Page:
We never really understood the concept behind a “babymoon”.
Are you supposed to take a vacation because you feel like — come baby — you won’t enjoy another vacation again? It just didn’t make sense to us.
Until we took one ourselves.
Let’s just say we are now firm believers in “babymoons” and will encourage anyone who is able to make them happen.
Here’s how ours came to be…
About a year ago, my dear friend Taghrid became engaged to her doting boyfriend, Paul. [You will remember them both from our London escapades two years ago.] Not long after, she reached out to me and Jason and asked if we would be willing to make the journey to Milos, the small Greek island they had chosen as their dream wedding destination, in September of 2017.
This is the girl who traveled across the Atlantic for our our wedding four years ago, so there was nothing that was going to stand in our way of making it to her big day… except for, potentially, a baby.
No joke — when Jason and I first confirmed we were expecting, the first question we asked our midwife was, “Can we still go to Greece?!?”
Fortunately we were told that as long as everything proceeded normally and I felt comfortable going, there wouldn’t be an issue.
Many moms were admittedly concerned about me making such a big trip at 32-weeks pregnant [and rightfully so], but I am here to tell you that it was perhaps one of the best decisions we made.
This meant that all of our accommodations, transfer, excursions, and tours were all taken care of. The only thing we had to worry about was which beach we wanted to relax at each afternoon…
Our route was a bit unconventional and not at all along the typical Greece tourist circuit — a result of our request to experience as much seafood, olives, and beaches as possible.
We began in the capital of Athens, where we wandered around Plaka, stumbled upon ancient ruins, toured the Acropolis, and tried cuttlefish for the first time. While all of these moments were thrilling in their own right, I would say our favorite takeaways from Athens were: setting eyes on the caryatids for the first time in 17 years, Jason enjoying his first taste of the local Greek olives, and our multi-course marathon of a dinner at Cher Chez La Femme.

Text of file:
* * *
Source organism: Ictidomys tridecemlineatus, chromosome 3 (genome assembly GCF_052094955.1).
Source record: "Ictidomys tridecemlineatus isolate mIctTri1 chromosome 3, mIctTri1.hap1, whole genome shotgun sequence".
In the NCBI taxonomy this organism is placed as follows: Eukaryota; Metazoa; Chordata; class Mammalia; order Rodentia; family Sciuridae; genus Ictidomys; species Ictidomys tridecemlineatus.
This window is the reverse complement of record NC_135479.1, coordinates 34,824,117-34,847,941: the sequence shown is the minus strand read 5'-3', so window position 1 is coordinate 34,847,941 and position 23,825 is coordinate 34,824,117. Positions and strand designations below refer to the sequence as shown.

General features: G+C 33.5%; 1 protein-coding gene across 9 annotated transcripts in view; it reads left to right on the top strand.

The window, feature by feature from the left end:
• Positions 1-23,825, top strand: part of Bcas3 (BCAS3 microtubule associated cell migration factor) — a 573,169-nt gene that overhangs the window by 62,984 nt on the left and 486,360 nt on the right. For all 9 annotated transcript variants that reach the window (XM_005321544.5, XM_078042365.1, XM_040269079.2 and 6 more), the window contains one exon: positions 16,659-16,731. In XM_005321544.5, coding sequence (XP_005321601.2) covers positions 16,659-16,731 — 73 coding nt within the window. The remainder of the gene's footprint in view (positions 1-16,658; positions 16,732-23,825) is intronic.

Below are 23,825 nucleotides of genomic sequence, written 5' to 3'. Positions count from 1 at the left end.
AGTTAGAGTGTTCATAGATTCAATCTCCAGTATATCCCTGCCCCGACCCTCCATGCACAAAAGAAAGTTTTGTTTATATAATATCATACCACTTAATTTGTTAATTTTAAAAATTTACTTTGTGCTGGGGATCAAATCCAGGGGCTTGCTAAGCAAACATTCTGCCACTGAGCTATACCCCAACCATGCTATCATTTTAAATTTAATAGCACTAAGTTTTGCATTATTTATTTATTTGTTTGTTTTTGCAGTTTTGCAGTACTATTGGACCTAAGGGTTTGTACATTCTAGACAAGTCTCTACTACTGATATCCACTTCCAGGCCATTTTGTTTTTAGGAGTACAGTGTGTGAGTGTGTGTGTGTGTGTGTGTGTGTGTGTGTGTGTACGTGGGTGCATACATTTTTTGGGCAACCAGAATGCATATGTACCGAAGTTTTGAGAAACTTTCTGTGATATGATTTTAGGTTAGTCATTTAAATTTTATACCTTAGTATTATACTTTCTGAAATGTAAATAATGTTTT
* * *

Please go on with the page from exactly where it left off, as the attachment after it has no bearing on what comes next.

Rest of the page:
Next, we transferred over to the Peloponnese and the idyllic town of Nafplio, but not before an important stop en route at the Corinth Canal and the ancient city of Mycenae. This is where Greece’s remarkable history really came into perspective for Jason. [Even a geologist can be impressed by ruins dating back 3,500 years!]
Nafplio, however, is where we began to find our stride. A port town with colorful cobblestone streets and multiple eras of rule reflected in its architecture, Nafplio is where many cruise ships disembark for access to Mycenae and Corinth. Yet few passengers actually stay to enjoy the pleasures of the town.
It’s a shame, really, because we found so much to enjoy there: cliffside castles overlooking the waters, Greek salads we still fantasize about to this day, an array of beaches to get us into the spirit of our vacation, and an agricultural vibrancy translating to everything from honey and wine to olives and ouzo. [After all, the olive epicenter of Kalamata and the famed wine region of Nemea — home to the Agiorgitiko “Hercules of Wine” grape — are both found nearby.]
Outside of our lazy beach afternoons, the main highlight of our time in Nafplio must have been our ouzo and honey tasting tour as organized by Ker & Downey. We had seen a few groups of tourists walk into local Nafplio storefronts for honey tastings, so we simply expected we would be doing the same.
Boy were we wrong.
First we were escorted outside of the city to a fifth-generation family-run ouzo distillery, where we learned about the distilling process of the Greece’s most popular liquors — ouzo, mastika, and tsikoudia — and were even afforded the opportunity to dispel the many myths surrounding the proper consumption of ouzo. [Hint: It is usually diluted with cold water and consumed as a pre-dinner social beverage in the summer. It is rarely “shot” like tequila unless someone really just needs the liquid courage to get out on the dance floor.]
Afterward, we continued our Nafplio agricultural education at a local beekeeper’s estate, appropriately named “Melisma” [a play on the word for honey, “Meli”, and the word for melody, “melisma” — referencing the melodies the bees make].